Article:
Reserves a Reliable Resource


Natural Reserve System was created for conducting research projects

Even at one of the top public universities for research, embarking on a research project as a student may seem overwhelming and issues that hinder progress may arise. For instance, a considerable amount of research is best done outdoors, where people may tamper with equipment that is left out. This is where the Natural Reserve System comes in.

“The Natural Reserve System actually consists of 39 reserves across the state of California. UC Davis manages five of those reserves, so each reserve belongs to a home campus [in the UC system],” said Suzanne Olyernik, the reserve director at the Bodega Bay Marine Reserve.

Like the other reserves, public access is restricted so experiments can be set up without human interference. The 39 reserves, owned by the University of California, consist of local habitats that are protected so researchers can securely work on projects pertaining to the environment and the natural world.

“[The reserves] go from Northern California all the way down to far Southern California and from the coast where I am all the way over to the Eastern Sierras,” Olyernik said. “It’s the largest system of natural reserves that any university has in the world, so it’s a pretty great system, but I would love for more people to know about it.”

Although UC Davis only manages 5 of the 39 reserves, any student can go to any one of these reserves. In fact, people from outside the UC system or even outside of the country can apply to do research projects at the reserves.

“It’s often a really neat setting for students to come to because you also get to meet people that are also interested in some of the same things you’re interested in, but also maybe you’re interested in other disciplines who are doing work at a field station, and you get to interact with them on this really small community basis,” Olynerik said.

Some funding through the Natural Reserve System is available for graduate students to work on projects at the reserves. Undergraduate students can use the facilities as well, but they often work for an advisor or graduate student who started a project.

Laura Jurgens, an ecologist and marine scientist, is currently working with the Smithsonian Environmental Research Center and Temple University, but used the Natural Reserve System for her dissertation on temperatures of mussel and seaweed beds.

“So when I came to Davis, one of the aspects of orientation for new graduate students in ecology was to introduce you to the reserves system,” Jurgens said. “So we got to go visit many of them. It’s amazing how few undergrads know about it because it’s a really fantastic resource.”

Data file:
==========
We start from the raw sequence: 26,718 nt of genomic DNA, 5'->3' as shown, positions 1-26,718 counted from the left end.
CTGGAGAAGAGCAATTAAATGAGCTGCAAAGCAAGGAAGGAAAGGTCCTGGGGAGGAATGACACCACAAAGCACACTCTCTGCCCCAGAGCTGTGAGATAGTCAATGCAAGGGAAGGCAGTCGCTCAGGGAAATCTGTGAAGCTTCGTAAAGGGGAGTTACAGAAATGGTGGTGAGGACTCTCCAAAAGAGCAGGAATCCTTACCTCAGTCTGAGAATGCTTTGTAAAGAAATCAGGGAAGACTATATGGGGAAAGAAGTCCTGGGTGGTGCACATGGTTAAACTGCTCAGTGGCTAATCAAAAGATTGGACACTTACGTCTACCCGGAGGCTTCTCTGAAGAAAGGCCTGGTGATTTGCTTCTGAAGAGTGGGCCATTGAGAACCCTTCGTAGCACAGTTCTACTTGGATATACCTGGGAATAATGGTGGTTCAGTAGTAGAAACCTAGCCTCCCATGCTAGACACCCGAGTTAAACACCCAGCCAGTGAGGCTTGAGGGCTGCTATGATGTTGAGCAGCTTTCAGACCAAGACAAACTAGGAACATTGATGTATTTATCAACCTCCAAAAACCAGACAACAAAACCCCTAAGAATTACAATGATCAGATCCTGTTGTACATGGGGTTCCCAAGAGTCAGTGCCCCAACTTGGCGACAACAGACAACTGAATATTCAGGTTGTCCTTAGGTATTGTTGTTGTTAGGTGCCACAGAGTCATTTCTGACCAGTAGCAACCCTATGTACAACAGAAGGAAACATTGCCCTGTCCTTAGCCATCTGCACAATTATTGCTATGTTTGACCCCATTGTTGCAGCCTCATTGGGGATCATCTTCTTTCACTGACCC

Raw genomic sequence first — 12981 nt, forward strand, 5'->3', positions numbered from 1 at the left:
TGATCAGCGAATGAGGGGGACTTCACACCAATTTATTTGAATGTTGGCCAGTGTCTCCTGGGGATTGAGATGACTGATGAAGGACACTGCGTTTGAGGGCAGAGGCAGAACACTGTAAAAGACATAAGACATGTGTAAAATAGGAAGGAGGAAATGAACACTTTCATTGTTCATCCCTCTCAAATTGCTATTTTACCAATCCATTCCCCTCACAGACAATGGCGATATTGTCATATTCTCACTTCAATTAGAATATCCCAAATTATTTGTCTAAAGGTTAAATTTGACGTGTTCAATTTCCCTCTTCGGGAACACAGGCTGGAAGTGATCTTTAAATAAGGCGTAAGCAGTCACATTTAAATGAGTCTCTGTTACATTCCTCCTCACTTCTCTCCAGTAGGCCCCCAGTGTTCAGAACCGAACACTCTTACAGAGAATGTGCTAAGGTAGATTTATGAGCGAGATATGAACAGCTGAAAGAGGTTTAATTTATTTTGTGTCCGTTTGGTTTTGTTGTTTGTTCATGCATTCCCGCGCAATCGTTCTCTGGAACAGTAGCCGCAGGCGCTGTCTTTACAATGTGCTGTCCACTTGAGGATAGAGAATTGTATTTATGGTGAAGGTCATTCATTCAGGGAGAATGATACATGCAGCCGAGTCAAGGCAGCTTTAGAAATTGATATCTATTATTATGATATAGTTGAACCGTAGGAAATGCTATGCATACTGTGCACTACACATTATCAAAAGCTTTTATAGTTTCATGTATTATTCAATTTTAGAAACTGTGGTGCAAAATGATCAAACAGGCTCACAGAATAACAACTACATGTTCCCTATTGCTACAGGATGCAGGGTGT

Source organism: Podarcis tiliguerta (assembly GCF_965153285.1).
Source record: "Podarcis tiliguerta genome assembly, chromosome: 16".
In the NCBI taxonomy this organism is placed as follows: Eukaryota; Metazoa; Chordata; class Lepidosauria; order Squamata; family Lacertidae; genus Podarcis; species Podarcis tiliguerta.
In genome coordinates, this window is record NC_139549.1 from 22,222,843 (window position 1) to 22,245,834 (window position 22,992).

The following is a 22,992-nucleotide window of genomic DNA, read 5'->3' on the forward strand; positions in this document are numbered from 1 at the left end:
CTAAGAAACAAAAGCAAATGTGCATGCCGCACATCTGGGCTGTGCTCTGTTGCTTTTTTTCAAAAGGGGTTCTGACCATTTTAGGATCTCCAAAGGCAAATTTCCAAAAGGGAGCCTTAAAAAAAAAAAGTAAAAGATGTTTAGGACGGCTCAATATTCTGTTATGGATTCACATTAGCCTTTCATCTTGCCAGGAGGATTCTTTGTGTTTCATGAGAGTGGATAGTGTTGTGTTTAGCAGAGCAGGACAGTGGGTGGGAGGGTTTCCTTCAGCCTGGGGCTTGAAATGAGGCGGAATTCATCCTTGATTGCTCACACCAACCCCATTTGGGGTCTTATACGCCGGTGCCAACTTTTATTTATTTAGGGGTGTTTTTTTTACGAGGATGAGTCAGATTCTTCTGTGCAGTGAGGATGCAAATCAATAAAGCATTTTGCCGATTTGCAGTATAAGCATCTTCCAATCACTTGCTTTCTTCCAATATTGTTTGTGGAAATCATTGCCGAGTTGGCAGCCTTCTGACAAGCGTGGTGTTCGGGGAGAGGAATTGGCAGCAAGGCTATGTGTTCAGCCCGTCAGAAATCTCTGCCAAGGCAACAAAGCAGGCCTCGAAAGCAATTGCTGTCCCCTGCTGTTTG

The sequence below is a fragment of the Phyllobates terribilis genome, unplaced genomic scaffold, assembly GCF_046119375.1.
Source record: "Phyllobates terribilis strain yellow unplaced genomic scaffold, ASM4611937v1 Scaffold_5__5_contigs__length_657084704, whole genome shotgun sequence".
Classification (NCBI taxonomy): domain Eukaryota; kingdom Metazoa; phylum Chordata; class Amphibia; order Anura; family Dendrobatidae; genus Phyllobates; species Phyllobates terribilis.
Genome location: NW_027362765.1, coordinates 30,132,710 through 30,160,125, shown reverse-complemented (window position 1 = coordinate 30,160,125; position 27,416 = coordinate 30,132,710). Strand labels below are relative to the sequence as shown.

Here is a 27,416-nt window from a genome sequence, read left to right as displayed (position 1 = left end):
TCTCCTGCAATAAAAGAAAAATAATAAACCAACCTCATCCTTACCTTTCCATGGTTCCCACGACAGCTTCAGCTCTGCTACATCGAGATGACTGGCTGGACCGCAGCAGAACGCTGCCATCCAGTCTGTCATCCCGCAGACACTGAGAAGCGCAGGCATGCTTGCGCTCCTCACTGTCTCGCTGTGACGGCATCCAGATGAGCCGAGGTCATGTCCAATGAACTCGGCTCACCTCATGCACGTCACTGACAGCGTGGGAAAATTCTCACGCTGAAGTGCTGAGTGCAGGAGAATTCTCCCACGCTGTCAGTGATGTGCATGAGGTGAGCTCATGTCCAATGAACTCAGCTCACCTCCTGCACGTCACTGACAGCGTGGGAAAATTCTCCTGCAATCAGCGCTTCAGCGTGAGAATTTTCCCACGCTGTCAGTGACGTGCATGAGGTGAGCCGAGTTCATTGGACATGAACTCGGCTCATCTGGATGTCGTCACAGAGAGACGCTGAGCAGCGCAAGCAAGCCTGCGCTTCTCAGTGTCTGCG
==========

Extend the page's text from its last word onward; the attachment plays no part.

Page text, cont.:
Since the reserves are located in California habitats, most of the research is conducted by students interested in wildlife biology.

“Certainly we see a lot of people from wildlife, fish and conservation biology that are doing projects associated with their classes, or people doing their thesis with an undergraduate advisor they found,” said Jeffery Clary, the associate director of the UC Davis Natural Reserves. “And I suspect that’s largely because their undergraduate advisors they’re working with are familiar with the reserves, and are sending them that way. I suspect in the other kinds of majors […] advisors aren’t automatically thinking of us as a place for their students to be working.”

While students who are doing wildlife biology projects may seem the most natural fit for California habitats, students of any major can apply to study at the reserves if their research question pertains to the environment or resources in a particular reserve.

“Also we’ll [Bodega Bay Reserve] get more interest from students who are in the humanities or the arts, and some of the reserves attract students from engineering and other disciplines,” Olynerik said. “Particularly at Quail Ridge, they have a lot of engineering students that are interested because they have a wireless mesh network out there, and they do a lot of engineering around tracking animals, using sensors and using tracking systems, so there’s definitely room for lots of different disciplines to be involved in the field stations.”

One of the easiest ways to check out a reserve is through a class. Field classes taken through UC Davis often end up using one of the reserves.

“It’s been a few years now, but we actually went through the course catalog and […] it was over a third of all classes on campus with a field component where they were using at least one UC Davis reserve. It is one of the most common places for field classes to go,” Clary said.

In addition to the outdoor space, the reserves have other resources. The Bodega Bay Marine Reserve has a laboratory, some of the reserves have overnight accommodations for students, and some, such as Quail Ridge, have special technology that researchers can use.

“We’re a great resource,” Olyernik said. “Our mission is to provide these amazing habitats for research, education, and public outreach.”



Written by: Rachel Paul —

Leave a Comment